The Ultimate Fat Burning Guide


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Was your new year’s resolution to shed some fat?

If so, you’re in the right place!

This article is all about turning your body into a fat burning furnace, getting rid of that Christmas spare tyre and replacing it with some well-defined abs.

But it’s also about staying trim, and not getting those ‘podgy’ bits back as soon as the summer’s over.

We’ll talk about the key principles of weight loss, how you can take advantage of them and making your fat-loss journey as pain-free as possible.

First, we’ll learn about fat, why it accumulates, how it melts, and why it can seem so hard to keep it off.

Then, you’ll discover the best fat-loss workouts, nutrition, supplements and recovery. All play a big part in shedding fat, so it’s important not to neglect any of the areas.

Losing fat won't be easy. But with the right knowledge, attitude and dedication, you can turn those resolutions from wishful thinking into real results.


There’s no such thing as just ‘plain’ fat. There are different types.

There are several differences between Body Fat and Macronutrient Fat contained in food.

Macronutrient fat can be further divided into Saturated and Unsaturated Fats.

Macronutrient fat comes from either plants (e.g. oils) or animal products. If you want to stay healthy you must consume fat, but not to excess.

Eating fat doesn’t make you fat, so long as you eat a balanced diet.

All food is broken down through digestion and then the body then decides what's it going to use, store, or excrete.

Body fat is amazing. Perfected by evolution, it is the body's natural way of storing energy to be used in case of an emergency. If it wasn't for fat, the moment an animal uses up all the energy gained from the last meal, it would enter starvation mode and die soon after. The same would happen to us humans.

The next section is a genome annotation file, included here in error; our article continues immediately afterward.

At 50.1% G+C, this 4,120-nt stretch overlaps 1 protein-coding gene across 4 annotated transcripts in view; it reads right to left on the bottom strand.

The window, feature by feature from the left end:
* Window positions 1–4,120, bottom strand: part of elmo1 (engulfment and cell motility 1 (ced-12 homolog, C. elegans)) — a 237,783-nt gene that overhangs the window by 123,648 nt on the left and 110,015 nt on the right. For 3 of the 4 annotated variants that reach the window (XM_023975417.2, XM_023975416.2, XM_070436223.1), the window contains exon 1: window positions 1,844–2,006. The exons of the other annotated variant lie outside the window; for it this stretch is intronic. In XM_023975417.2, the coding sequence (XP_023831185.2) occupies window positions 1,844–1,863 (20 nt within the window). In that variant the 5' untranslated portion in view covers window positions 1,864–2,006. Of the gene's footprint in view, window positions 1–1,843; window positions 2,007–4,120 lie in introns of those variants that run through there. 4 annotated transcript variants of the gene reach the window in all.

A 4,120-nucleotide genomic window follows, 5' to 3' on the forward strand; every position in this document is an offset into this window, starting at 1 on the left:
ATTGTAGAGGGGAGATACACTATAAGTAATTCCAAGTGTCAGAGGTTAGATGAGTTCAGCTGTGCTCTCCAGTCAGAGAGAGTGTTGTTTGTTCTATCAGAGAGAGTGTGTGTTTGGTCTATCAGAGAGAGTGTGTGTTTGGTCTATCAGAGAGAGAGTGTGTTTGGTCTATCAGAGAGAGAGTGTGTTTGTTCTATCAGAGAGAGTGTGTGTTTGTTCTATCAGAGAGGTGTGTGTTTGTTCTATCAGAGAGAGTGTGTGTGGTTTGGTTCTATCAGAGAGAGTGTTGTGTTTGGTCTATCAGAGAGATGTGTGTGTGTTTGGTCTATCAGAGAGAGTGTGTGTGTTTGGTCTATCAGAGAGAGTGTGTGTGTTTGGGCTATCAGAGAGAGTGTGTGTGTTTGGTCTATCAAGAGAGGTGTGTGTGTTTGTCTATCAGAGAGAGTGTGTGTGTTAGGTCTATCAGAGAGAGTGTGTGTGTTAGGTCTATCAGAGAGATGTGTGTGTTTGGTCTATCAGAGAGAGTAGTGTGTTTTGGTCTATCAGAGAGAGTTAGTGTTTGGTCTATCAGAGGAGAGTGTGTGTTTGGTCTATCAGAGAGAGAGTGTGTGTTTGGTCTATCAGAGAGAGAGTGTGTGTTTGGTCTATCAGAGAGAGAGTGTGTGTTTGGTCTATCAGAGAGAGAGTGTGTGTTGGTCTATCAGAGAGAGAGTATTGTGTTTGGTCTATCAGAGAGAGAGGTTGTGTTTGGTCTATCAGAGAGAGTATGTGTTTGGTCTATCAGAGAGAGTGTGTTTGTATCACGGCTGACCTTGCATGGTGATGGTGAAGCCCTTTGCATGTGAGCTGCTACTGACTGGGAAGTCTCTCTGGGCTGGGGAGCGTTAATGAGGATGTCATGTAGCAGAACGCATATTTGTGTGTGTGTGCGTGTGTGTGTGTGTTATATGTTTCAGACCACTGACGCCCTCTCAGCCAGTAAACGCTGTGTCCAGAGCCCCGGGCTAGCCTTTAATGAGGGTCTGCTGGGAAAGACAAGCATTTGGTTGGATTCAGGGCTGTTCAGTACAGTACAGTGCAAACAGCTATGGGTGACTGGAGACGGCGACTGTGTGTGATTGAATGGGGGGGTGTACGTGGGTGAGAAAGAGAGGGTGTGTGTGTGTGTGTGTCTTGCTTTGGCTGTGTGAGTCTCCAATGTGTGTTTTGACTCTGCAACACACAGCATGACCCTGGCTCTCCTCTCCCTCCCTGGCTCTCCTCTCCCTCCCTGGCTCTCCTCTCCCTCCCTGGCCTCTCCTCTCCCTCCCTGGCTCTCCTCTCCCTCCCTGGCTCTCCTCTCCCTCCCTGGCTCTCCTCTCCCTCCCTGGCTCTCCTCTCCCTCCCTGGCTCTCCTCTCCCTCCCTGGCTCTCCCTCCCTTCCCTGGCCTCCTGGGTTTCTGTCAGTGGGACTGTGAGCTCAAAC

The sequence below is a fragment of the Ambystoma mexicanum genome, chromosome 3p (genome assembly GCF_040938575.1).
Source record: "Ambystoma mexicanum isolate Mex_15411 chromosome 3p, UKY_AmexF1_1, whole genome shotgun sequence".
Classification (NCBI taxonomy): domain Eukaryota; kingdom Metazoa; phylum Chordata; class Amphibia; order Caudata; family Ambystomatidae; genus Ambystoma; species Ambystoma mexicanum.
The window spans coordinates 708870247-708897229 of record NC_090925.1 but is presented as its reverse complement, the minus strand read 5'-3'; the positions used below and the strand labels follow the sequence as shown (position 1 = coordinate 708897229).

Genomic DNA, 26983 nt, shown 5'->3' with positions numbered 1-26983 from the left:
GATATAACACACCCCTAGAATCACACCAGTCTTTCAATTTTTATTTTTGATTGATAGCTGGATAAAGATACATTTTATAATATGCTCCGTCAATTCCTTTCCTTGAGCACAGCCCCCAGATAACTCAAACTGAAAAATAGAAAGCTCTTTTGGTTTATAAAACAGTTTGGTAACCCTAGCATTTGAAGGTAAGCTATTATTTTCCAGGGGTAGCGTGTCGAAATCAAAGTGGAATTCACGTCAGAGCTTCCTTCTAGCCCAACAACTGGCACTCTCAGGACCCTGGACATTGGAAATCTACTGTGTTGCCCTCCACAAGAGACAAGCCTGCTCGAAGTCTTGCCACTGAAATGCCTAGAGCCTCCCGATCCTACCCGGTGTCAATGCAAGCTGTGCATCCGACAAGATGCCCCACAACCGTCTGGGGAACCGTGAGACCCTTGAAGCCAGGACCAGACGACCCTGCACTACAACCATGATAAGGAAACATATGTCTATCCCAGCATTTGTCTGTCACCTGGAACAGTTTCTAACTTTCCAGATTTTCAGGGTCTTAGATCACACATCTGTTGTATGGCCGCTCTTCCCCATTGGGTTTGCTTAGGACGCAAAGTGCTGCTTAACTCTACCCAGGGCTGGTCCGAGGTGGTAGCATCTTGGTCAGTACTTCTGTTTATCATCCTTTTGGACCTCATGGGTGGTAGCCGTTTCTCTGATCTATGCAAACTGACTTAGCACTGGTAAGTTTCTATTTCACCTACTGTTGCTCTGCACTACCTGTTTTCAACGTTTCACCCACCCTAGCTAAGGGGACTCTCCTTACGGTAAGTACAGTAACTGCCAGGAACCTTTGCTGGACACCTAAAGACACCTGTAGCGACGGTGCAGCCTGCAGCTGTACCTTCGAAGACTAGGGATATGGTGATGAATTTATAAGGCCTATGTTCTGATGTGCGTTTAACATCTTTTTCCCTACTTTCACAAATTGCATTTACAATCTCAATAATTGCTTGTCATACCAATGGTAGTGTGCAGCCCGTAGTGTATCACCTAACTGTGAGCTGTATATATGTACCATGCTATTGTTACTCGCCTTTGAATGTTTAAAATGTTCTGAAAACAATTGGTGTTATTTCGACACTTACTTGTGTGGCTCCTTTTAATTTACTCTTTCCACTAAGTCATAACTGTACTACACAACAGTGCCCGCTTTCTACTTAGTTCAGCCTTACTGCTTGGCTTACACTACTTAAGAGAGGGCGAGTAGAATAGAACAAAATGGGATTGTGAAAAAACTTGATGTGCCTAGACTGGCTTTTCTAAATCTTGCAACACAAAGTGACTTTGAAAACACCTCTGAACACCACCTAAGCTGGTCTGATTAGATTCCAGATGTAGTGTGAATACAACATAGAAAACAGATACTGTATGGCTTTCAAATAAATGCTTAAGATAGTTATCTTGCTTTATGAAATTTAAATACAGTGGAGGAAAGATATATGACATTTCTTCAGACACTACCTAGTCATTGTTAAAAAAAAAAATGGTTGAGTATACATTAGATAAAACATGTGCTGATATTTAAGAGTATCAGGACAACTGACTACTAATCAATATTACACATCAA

Fortunately, we’ve evolved a system that stores excess energy around the body, for use later when food is scarce - unfortunately, our bodies are unwilling to break down fat unless we really need to. That's why it’s so hard to shed fat.

Basically, storing fat is a survival mechanism and our body views burning fat as a catastrophe.

The problem is readily available in today’s world and quite often addictive due to the addition of refined sugar. So, we don’t stop eating, pile on the pounds, and struggle to get rid of the excess fat.

We’ve developed these protective mechanisms over thousands of years. Therefore, it’s impossible to change the way our body functions just because we want to get below 5% of body fat and look great on the beach.

Luckily, there are things we can do to help the process and to ‘trick’ our bodies into cooperating with our fat loss goals. More on this later.


Calories are a measurement of energy. Energy is your body’s fuel to function.

Think about calories as a way to accurately compare how much energy there is in different types of food.

Generally, proteins and carbs have around 4 calories per gram, while fats have more than double - 9 grams. That doesn't mean that you should automatically ditch fat from your diet. Fatty food fills you up really quickly and doesn’t cause blood sugar spikes. There’s no need to demonise fat. Remember, it’s necessary for a healthy organism to thrive.

Let’s look at a balanced 2,000 calorie diet to see how the amount of calories in 1 gram of protein, carb or fat change the daily requirements. Fat only makes up 67 grams because it’s heavier in calories than protein and carbs.

Metabolism relates to the number of calories your body requires throughout the day just to maintain its present weight. If you’re more active your body needs more energy and will have a higher metabolism, and vice versa.

Determining your body type can help you understand the speed of your metabolism, and how many calories you should allocate to protein, carbs and fats, and how to adjust or increase your activity level while on a restrictive diet if you want to lose fat.


First, gaining fat is easy for most - but not everyone.

There are three body types: Endomorphs, Mesomorphs, and Ectomorphs.

Your body type determines how quickly you metabolise energy, the higher the metabolism, the faster you are using energy. When energy is not used, it is stored in fat cells for future use.

Determining your body type can unlock the mysteries of why you gain or lose weight easily - or both - as well as how to build a diet that works for your body type and your goals.


Mesomorphs are built athletically, and they can get fat, but they get buff even easier. Because Mesomorphs metabolise carbs at a normal rate, they can eat a balanced diet: